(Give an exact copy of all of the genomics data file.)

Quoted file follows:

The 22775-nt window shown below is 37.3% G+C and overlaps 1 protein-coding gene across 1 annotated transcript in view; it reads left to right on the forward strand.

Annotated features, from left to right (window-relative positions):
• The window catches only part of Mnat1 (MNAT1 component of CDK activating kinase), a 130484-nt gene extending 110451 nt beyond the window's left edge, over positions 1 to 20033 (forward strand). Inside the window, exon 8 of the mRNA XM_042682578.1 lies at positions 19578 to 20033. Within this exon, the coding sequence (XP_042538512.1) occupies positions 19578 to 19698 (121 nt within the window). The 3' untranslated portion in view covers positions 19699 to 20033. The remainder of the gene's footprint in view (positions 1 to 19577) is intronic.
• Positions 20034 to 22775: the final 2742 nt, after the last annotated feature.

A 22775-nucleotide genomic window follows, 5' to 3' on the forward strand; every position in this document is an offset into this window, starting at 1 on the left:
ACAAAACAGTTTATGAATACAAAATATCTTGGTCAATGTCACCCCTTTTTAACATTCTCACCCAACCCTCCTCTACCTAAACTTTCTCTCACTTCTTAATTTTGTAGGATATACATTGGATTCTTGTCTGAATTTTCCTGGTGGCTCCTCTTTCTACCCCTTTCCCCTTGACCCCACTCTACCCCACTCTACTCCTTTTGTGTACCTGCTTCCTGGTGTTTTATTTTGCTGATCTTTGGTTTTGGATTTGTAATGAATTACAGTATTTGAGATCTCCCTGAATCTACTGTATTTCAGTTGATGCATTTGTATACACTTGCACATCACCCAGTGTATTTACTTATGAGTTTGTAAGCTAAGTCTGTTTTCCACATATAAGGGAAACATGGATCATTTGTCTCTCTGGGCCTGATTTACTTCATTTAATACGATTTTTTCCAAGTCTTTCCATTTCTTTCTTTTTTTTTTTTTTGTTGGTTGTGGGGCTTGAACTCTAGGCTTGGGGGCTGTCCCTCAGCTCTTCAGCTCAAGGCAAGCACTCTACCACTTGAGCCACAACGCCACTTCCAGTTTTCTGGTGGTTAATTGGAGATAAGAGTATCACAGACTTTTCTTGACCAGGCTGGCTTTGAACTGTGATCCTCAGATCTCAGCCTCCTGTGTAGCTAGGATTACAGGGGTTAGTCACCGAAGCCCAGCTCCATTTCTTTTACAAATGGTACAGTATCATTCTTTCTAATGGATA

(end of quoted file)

The 22775-nt window shown below is 37.3% G+C and overlaps 1 protein-coding gene across 1 annotated transcript in view; it reads left to right on the forward strand.

Annotated features, from left to right (window-relative positions):
• The window catches only part of Mnat1 (MNAT1 component of CDK activating kinase), a 130484-nt gene extending 110451 nt beyond the window's left edge, over positions 1 to 20033 (forward strand). Inside the window, exon 8 of the mRNA XM_042682578.1 lies at positions 19578 to 20033. Within this exon, the coding sequence (XP_042538512.1) occupies positions 19578 to 19698 (121 nt within the window). The 3' untranslated portion in view covers positions 19699 to 20033. The remainder of the gene's footprint in view (positions 1 to 19577) is intronic.
• Positions 20034 to 22775: the final 2742 nt, after the last annotated feature.

A 22775-nucleotide genomic window follows, 5' to 3' on the forward strand; every position in this document is an offset into this window, starting at 1 on the left:
ACAAAACAGTTTATGAATACAAAATATCTTGGTCAATGTCACCCCTTTTTAACATTCTCACCCAACCCTCCTCTACCTAAACTTTCTCTCACTTCTTAATTTTGTAGGATATACATTGGATTCTTGTCTGAATTTTCCTGGTGGCTCCTCTTTCTACCCCTTTCCCCTTGACCCCACTCTACCCCACTCTACTCCTTTTGTGTACCTGCTTCCTGGTGTTTTATTTTGCTGATCTTTGGTTTTGGATTTGTAATGAATTACAGTATTTGAGATCTCCCTGAATCTACTGTATTTCAGTTGATGCATTTGTATACACTTGCACATCACCCAGTGTATTTACTTATGAGTTTGTAAGCTAAGTCTGTTTTCCACATATAAGGGAAACATGGATCATTTGTCTCTCTGGGCCTGATTTACTTCATTTAATACGATTTTTTCCAAGTCTTTCCATTTCTTTCTTTTTTTTTTTTTTGTTGGTTGTGGGGCTTGAACTCTAGGCTTGGGGGCTGTCCCTCAGCTCTTCAGCTCAAGGCAAGCACTCTACCACTTGAGCCACAACGCCACTTCCAGTTTTCTGGTGGTTAATTGGAGATAAGAGTATCACAGACTTTTCTTGACCAGGCTGGCTTTGAACTGTGATCCTCAGATCTCAGCCTCCTGTGTAGCTAGGATTACAGGGGTTAGTCACCGAAGCCCAGCTCCATTTCTTTTACAAATGGTACAGTATCATTCTTTCTAATGGATA